School spending stirs debate

City plan maps out millions in increases for private contracts

March 22, 2000|By Liz Bowie | Liz Bowie,SUN STAFF

Break down the proposed school budget for Baltimore into who gets the biggest increases, and private contractors, not schoolchildren, are the ones taking away the big bucks.

About $16 million will go to contractors who manage computer systems that track student records, pay the bills and issue paychecks. Private schools, which provide services to about 1,250 disabled students for the city schools, will get $56.1 million, an increase of $7.7 million over this year.

Bus contractors will get their share of the pie too -- an estimated $1.2 million more than this year.

Schoolchildren? The instructional budget will decline $6 million next year. Teacher training? A third less money, because of the loss of a state grant, to help those in the classroom learning to teach with a new curriculum and new textbooks.

Gifted children? They lose $119,000.

School board members are quick to say that the proposed budget for the 2000-2001 school year is a work in progress that will change before a final vote is taken April 11.

"We are making significant changes in the budget in the next several weeks," said board member C. William Struever. School officials hope, he said, to be able to pump more money into improving classroom teaching by making cuts in the bureaucracy, getting more state aid and attracting more grants and private dollars.

The system, he said, is looking at a number of ways to make its bureaucracy more efficient.

The chief academic officer, Betty Morgan, is proposing to shrink the nine area executive offices, cutting as many as 30 positions, and consolidating them in the central offices at North Avenue. The area executives are a layer of middle management that helps keep track of what goes on at 184 schools.

Staff are apparently also floating the idea of further reorganization at the central office.

`Out of kilter'

School board President J. Tyson Tildon acknowledged that the increases in different areas in the budget do "seem somewhat out of kilter."

Part of the dilemma school officials faced in making up their new budget was that the school system's enrollment has been dropping quickly. The system lost approximately 2,500 children this school year and is expected to lose 1,500 more next school year. As enrollment declines, the amount of money the state gives Baltimore declines. Federal funds also declined slightly.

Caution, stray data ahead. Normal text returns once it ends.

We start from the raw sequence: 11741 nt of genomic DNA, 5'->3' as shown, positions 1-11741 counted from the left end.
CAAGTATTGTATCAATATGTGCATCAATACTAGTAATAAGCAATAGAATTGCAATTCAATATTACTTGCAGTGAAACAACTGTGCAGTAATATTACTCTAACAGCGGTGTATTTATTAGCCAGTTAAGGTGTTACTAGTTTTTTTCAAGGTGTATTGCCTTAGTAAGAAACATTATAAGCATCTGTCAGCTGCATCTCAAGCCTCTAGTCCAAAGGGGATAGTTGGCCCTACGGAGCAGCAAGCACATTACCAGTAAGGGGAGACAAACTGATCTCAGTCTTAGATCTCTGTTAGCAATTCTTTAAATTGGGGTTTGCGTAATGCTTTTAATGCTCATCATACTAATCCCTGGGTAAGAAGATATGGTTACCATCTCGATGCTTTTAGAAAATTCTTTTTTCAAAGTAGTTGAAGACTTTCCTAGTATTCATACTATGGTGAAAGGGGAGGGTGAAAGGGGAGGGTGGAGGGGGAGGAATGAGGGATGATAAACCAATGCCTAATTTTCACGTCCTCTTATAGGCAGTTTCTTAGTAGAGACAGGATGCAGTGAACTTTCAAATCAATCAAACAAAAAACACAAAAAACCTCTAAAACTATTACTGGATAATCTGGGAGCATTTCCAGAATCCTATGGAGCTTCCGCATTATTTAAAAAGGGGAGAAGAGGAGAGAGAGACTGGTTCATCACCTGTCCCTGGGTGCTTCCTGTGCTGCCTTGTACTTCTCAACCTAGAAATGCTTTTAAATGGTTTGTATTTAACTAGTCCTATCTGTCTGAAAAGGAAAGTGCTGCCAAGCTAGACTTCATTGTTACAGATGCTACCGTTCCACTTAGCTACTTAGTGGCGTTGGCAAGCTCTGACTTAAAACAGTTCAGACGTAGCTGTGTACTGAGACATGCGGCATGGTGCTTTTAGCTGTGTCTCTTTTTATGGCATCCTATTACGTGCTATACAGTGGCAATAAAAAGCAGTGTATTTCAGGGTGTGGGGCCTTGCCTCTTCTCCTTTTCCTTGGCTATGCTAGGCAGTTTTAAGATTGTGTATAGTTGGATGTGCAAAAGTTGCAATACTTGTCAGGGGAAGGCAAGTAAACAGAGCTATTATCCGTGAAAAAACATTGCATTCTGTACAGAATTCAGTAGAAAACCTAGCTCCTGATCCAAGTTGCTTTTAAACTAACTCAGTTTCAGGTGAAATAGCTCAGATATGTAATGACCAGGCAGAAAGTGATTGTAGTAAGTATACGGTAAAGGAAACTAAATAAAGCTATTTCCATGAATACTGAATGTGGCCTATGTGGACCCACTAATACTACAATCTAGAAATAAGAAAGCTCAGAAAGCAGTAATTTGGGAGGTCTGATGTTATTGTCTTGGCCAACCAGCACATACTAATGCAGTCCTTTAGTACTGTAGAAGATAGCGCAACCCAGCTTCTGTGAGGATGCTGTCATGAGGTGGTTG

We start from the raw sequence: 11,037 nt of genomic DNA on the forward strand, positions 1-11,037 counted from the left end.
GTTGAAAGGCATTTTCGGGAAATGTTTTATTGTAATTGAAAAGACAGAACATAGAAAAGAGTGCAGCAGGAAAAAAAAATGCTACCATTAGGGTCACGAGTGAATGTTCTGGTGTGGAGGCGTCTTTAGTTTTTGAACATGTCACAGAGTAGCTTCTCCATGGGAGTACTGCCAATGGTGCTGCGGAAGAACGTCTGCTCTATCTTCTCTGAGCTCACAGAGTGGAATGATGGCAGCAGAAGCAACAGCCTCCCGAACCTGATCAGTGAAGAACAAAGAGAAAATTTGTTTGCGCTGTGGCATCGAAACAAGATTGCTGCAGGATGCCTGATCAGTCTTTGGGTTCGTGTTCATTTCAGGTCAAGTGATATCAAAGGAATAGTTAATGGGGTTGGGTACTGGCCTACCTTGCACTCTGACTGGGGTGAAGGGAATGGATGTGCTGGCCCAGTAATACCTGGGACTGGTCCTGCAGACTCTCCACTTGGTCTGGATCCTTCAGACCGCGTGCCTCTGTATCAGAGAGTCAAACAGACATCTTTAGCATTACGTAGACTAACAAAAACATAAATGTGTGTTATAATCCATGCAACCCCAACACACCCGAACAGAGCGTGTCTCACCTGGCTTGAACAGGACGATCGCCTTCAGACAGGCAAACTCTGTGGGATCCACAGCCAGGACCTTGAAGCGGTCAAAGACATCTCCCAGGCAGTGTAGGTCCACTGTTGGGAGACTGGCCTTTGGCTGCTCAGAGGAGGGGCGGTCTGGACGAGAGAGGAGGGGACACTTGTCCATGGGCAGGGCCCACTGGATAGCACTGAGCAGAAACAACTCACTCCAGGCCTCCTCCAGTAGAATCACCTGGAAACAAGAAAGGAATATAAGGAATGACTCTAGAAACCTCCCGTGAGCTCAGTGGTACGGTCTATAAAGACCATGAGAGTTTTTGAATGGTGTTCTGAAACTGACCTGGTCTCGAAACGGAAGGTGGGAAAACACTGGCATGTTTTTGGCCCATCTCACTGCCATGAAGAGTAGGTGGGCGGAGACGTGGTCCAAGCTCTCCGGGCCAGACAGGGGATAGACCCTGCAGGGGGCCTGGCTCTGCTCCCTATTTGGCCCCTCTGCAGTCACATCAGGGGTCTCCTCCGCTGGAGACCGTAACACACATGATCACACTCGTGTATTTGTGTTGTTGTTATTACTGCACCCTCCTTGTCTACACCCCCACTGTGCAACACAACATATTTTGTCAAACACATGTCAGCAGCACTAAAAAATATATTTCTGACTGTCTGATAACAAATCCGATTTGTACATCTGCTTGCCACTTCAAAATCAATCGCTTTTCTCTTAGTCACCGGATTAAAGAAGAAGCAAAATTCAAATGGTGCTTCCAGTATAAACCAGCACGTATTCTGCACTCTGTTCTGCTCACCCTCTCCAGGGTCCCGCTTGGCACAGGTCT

In response, the system plans to cut 238 teacher positions next year. Similar reductions in administrative costs and expenses paid to contractors didn't drop as sharply.

The school system, which is upgrading its computer management systems, has to spend more money to continue the project and protect its investment, said Roger Reese, the chief financial officer. The management systems will spend $19 million next year on technology outside the classroom.

The budget for the schools' chief executive officer is expected to increase next year by $157,246. Reese attributed the increase to the higher cost of producing reports, dues, subscriptions, travel and legal fees.

Reese said the school system was forced to make many administrative cuts to fund a 3 percent negotiated pay increase for teachers that will cost $13 million. "The same level of services will be reflected in this budget," he said, saying students will not be affected.

More money sought

The debate over the budget comes at a time when the school system is fighting for $49 million to pay for teacher training, summer school for failing second- and fourth-graders and improvements for middle and high schoolers.

The school board will hold two more budget hearings, the first at 5: 30 p.m. March 29 at the school system headquarters, 200 E. North Ave. The second will be held at 1 p.m. April 1 at the same location.

A copy of the budget is posted on the schools' Web site,

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